Another issue of concern to both parties, and to the nation as a whole as highlighted by ongoing protests in the wake of the killing of George Floyd, has been police reform. Kipke addressed this issue when discussing Thiam’s historic appointment but pointed out every legislator wants to make communities safer for all Marylanders.
“Every Republican is supportive of meaningful and helpful police reform that improves public safety,” he said. “We believe that the defunding police programs will make communities less safe for all people, especially in communities with high poverty. While Baltimore is experiencing daily chaos and violence, many of us feel that we should be focusing on solutions to that problem and not discussing efforts to defund the police.”
While Thiam is being considered for education and budget committees based on her background and interests, her historic appointment during this time of national racial discourse has not escaped her notice.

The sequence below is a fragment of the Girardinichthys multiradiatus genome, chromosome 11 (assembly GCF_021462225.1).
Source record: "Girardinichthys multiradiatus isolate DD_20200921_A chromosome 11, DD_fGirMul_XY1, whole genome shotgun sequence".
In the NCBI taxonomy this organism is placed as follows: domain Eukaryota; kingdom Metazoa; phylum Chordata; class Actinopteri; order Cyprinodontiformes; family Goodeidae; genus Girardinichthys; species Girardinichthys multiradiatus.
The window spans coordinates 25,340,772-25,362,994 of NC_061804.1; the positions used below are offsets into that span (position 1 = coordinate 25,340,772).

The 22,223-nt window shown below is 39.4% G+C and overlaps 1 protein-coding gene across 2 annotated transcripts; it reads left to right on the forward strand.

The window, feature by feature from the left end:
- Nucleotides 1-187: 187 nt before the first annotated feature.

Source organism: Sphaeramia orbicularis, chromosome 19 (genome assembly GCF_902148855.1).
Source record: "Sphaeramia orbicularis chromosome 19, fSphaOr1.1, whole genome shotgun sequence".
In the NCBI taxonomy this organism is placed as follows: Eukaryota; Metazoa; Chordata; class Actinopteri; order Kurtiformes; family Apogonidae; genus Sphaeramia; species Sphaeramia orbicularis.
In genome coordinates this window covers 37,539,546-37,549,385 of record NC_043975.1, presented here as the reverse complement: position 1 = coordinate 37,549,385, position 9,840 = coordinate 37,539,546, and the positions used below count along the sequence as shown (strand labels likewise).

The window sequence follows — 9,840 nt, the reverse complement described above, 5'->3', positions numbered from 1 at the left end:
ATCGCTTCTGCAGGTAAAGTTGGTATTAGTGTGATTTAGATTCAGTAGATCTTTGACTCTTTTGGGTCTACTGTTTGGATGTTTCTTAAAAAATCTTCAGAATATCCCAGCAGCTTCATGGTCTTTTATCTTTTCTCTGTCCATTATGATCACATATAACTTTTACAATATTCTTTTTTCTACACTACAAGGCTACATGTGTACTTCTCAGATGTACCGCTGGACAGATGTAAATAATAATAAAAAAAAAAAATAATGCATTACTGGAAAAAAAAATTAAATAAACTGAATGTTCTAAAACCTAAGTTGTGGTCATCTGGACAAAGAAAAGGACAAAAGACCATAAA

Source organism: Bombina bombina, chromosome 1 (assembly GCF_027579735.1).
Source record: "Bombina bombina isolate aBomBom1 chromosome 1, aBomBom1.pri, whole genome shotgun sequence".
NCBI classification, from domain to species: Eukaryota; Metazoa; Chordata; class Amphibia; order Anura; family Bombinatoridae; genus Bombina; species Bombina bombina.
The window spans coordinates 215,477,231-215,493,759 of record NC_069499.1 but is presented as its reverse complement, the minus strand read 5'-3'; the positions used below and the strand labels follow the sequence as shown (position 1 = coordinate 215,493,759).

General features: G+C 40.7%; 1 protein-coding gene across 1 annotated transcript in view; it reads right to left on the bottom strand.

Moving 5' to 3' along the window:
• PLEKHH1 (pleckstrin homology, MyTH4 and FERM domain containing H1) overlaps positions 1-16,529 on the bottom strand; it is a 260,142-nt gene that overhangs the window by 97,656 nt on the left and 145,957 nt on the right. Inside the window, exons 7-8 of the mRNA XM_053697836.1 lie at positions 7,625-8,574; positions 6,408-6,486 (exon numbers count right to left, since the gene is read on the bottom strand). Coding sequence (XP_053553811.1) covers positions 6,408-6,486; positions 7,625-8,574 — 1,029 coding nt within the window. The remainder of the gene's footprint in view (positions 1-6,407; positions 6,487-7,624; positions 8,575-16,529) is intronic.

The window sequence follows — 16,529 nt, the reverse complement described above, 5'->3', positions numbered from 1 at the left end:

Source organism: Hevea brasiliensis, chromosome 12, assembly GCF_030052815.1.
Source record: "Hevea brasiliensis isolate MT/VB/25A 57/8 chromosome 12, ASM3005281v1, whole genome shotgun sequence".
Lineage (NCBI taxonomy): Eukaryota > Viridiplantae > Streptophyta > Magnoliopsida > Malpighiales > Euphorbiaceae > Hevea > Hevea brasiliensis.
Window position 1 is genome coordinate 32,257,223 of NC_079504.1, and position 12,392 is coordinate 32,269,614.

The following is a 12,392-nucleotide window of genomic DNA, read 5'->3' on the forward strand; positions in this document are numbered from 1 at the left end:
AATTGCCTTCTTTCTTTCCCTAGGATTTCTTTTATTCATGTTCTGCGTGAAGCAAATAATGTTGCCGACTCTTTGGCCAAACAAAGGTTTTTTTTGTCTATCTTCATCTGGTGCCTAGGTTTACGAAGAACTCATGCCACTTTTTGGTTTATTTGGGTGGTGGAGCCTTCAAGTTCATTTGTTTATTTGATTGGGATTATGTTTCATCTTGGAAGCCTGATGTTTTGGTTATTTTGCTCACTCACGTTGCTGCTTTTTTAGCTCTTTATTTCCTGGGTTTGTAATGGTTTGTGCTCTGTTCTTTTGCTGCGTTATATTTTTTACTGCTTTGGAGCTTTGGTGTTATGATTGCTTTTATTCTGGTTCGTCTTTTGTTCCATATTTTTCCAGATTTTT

“We put a lot of emphasis on the race part, although I’m humbled by being the first,” she said, expressing a heartfelt appreciation for the role she’s been given. “That’s wonderful, but I do come with a strong knowledge and educational background and I’m rooted in my community.”
DeWolf also stated Thiam sang in her church choir and participated in community events. Both Thiam and Delegate Neil Parrot, a Republican from Washington County, joined constituents at a “Trump Bus” event on Sept. 26 in support of their presidential nominee.
“We nominated Dr. Thiam to be a delegate,” said Seth Wilson, Washington County Republican Central Committee first vice chair. “That said, I’m sure all of the other Republican Caucus members are as eager as Delegate Kipke to have her join them and can’t wait to meet her. Hopefully, voters will be adding even more (Republican) members to their ranks in 2022.”